Eldest Son was given a hand-me-down set of pajamas in a camouflage pattern, with some other military insignia scattered randomly over the cloth. He asked what the pattern was so I explained that armies use it to help them hide. That was two days ago.

Yesterday they got into their pajamas early, and I heard him say to Younger Brother, “Want to play army with me?” I was instantly and momentarily transported back to my own childhood: Playing Army Men (the small drab-green plastic figures) in the sand box with my next youngest sister and the boy next door. But there was also a flavor of a visit from my aunt, my mother’s sister. She’d brought small crepe-paper-wrapped balls, made in China, which were purported to have presents inside. Turned out there was a lot of brown paper stuffing and three tiny, tiny, plastic toys. (She was disappointed in them, but I don’t remember being: As far as I was concerned, what it was was what it was supposed to be.)

But in one or two of the balls, one of those tiny toys was a gun. And my aunt was not approving of that at all. I didn’t know at that time how committed to peace and justice work and to nonviolence she is. (She’d been the the Phillipines in the Peace Corps, but I didn’t know how to understand that.) So she took us outside, and she used the gun to press the shape of tiny peace symbols into the snow, and she wouldn’t let us play with them. It was all kind of mystifying to me; I certainly didn’t think that guns were good things, but these were pretend. I don’t even remember wanting to use them to pretend shoot each other; I was just trying to figure out why we couldn’t have them.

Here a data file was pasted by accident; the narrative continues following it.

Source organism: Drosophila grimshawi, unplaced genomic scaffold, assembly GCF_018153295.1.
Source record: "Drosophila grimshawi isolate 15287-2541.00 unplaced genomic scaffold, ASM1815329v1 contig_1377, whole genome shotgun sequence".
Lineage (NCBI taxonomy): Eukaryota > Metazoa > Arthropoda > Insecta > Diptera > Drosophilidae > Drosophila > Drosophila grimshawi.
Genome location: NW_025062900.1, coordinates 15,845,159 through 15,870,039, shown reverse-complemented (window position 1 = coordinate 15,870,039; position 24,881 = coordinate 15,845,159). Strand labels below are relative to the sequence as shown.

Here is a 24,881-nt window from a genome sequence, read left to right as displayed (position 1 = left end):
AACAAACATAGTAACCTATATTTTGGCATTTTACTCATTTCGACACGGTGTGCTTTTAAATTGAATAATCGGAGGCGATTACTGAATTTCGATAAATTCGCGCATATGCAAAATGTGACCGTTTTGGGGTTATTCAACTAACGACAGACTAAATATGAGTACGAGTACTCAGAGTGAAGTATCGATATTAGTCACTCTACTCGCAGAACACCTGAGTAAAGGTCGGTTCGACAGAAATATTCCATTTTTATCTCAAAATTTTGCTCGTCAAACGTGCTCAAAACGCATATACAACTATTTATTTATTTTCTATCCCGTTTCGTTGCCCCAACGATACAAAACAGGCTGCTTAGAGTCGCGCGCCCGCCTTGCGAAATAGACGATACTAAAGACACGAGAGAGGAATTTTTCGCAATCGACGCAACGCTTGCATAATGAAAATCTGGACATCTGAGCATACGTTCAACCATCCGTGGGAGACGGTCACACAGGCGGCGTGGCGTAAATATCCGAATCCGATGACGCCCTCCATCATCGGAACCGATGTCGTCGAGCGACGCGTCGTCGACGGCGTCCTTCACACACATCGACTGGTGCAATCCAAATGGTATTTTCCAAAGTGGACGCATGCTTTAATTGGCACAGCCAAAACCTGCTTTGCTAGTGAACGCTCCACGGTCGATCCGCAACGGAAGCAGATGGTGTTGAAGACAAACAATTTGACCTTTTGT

Anyway, my sons go off to play Army, and I overhear that they are using the camouflage to hide from the enemies. A little while passes. Next time I tune in, the game has metomorphosed: They are hiding in the jungle from the people who kill the animals, and they are shooting and killing the people who kill the animals.

That’s a welcome change from the army. “But do you have to kill them?” I ask.

“Yes, I asked them two times and they wouldn’t listen, so…Bam!”

Well ok. What’re you going to do, when you ask them two times not to kill the animals and they wouldn’t listen? “Could you arrest them?” I see the idea percolating, and off they go.

And before dinner, the game shifts again. In its glorious final incarnation, Younger Brother is the policeman who arrests the people who are killing the animals in the jungle, and he drives a camouflage police car. Eldest Son, in his camouflage PJs, is the Animal Control officer who takes care of the animals, and he drives a truck.  The vehicles are entirely in their imagination.

Now isn’t that a wonderful use for camouflage? And I even know how to spell it now, after writing this piece.